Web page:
As @statmerkur said in a comment:
If your data are balanced with regard to observations per subject per
condition and there are scale data for every subject, then I see
hardly any advantage of using linear mixed models (compared to a mixed
factorial ANOVA) for your data if your interest is in the main effect
of condition and the condition x symptoms interaction.
Linear mixed models can be helpful when you don't have well balanced data. They can in principle provide more flexibility, allowing for different types of experimental designs. In your case, with
symptoms self-reported by each
subject, you could then have an unbalanced design (different numbers of cases for each of the
symptoms). It would still be possible to perform ANOVA in that case (taking the differences in numbers of cases into account), but a linear mixed model might be used and could be implemented quite simply. If you want to use a linear mixed model, here are some thoughts.
As @PeterFlom said in a comment:
condition] would be a fixed effect. The random effect would be person [
According to your presentation, you specifically want to model the main effect of
condition, the main effect of
symptoms, and their interaction, on
HR. Those 3 have to be treated as fixed effects. The random effects are those that you wish to control for without modeling as individual fixed effects; in your case that is
In principle you can use a linear mixed model to cover all sorts of random effects: random effects for intercepts (e.g., differences among
subjects in baseline
time1), random effects for slopes (e.g. differences among
HR responses to
conditions), and so on. A linear mixed model can handle many types of crossed or nested designs, and the syntax in the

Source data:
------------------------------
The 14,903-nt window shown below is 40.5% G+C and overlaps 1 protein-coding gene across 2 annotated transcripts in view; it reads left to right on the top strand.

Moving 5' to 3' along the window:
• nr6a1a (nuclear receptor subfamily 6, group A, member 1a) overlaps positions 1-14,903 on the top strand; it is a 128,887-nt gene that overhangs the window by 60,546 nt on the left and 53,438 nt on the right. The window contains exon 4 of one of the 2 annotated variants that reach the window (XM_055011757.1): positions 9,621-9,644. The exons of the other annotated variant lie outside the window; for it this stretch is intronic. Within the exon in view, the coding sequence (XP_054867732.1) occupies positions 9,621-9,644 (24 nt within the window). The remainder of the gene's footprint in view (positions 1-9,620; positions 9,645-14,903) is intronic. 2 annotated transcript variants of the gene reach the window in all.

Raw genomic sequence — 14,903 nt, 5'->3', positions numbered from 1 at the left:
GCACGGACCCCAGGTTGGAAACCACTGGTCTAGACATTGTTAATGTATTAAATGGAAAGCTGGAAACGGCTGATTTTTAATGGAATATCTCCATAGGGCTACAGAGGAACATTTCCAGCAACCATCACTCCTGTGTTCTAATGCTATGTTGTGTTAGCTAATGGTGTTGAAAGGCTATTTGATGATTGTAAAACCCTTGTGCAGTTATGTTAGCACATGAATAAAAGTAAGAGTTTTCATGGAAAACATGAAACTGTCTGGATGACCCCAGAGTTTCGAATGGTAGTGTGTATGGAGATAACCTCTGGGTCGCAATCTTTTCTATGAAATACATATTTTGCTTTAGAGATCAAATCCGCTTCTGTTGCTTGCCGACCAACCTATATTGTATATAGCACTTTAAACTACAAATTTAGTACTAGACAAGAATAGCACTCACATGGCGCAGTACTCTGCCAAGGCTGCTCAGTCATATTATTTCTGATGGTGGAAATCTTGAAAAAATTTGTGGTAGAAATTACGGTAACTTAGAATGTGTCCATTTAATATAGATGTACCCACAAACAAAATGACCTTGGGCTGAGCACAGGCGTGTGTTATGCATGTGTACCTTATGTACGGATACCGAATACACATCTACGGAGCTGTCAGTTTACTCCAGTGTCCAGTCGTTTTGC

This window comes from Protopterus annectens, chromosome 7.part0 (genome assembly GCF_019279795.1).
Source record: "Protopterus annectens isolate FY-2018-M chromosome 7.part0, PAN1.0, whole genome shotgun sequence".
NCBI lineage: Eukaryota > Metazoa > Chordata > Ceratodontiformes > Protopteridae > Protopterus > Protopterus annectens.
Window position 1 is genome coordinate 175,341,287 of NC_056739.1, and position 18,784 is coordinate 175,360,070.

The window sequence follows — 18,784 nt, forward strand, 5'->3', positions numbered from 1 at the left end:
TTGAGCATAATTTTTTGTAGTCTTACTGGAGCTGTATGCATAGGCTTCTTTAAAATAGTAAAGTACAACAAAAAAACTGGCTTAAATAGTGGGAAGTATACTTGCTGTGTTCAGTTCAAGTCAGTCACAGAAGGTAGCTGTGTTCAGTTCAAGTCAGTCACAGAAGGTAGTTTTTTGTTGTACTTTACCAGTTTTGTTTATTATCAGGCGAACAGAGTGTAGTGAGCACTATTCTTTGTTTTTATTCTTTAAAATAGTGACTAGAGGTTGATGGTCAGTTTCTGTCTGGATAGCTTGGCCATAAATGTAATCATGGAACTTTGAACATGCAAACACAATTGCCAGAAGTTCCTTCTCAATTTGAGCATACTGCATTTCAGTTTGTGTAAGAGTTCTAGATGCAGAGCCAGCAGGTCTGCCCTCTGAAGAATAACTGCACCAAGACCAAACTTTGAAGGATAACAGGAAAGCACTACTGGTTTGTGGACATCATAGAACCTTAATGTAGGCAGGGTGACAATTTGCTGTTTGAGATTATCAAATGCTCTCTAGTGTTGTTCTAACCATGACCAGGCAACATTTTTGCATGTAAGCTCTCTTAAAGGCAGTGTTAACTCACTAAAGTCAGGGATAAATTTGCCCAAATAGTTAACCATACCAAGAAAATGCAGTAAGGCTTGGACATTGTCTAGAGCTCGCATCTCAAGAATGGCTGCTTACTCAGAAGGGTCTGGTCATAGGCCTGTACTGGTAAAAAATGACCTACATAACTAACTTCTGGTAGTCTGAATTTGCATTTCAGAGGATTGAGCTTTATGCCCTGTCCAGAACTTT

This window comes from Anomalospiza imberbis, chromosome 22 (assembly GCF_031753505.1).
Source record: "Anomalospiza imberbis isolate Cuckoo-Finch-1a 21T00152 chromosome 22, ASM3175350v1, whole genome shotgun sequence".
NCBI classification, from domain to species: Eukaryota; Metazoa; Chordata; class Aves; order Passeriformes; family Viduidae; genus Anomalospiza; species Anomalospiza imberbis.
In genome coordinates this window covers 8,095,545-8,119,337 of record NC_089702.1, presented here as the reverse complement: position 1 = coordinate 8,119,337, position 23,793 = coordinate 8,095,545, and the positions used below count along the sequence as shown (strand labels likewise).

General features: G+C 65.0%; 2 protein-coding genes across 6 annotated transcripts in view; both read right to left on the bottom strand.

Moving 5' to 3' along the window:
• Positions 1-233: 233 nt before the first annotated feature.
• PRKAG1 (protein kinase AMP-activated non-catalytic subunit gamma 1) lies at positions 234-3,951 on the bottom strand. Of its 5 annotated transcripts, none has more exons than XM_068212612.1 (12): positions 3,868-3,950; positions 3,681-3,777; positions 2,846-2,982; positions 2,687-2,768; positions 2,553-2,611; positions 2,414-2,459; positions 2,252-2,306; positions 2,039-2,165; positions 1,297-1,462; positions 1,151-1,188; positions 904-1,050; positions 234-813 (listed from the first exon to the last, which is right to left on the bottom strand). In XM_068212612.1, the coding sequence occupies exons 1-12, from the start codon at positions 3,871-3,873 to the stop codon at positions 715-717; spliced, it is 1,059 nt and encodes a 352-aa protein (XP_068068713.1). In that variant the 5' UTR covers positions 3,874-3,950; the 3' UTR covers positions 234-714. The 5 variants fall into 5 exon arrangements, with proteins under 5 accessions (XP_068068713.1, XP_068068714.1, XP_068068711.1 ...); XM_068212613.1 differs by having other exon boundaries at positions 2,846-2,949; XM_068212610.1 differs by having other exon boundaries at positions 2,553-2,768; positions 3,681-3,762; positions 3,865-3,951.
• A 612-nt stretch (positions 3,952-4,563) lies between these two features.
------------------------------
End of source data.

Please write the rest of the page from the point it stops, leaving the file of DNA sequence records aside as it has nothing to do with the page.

lme4 package, when used correctly, allows the software to figure out the appropriate analysis for the design.
In your case, however, you only have 1 instance of each
condition and 1
symptoms value for each
subject. So in your case you could account for an intercept of baseline HR for each of the
subjects with a random effect, but as you don't have replicates your model might be over-specifed if you tried to incorporate additional random effects.
A few additional thoughts on the experimental design. From the labels it looks like the
conditions are always presented in the same order in time, so there might be some ambiguity in terms of actual effects of
condition versus the passage of time. The self-report of
symptoms seems to be after
time4 in all cases, so the same ambiguity could arise in the
symptoms interaction. Also, the report of
symptoms might be considered an outcome variable rather than a predictor per se. (My sense is that you are treating the
sypmtoms as predictors based on a class of people who report either of the
symptoms; that might be OK based on your knowledge of the subject matter.) If my interpretation of your design is correct, a reviewer or reader will be likely to note these issues, so you should be ready to address them.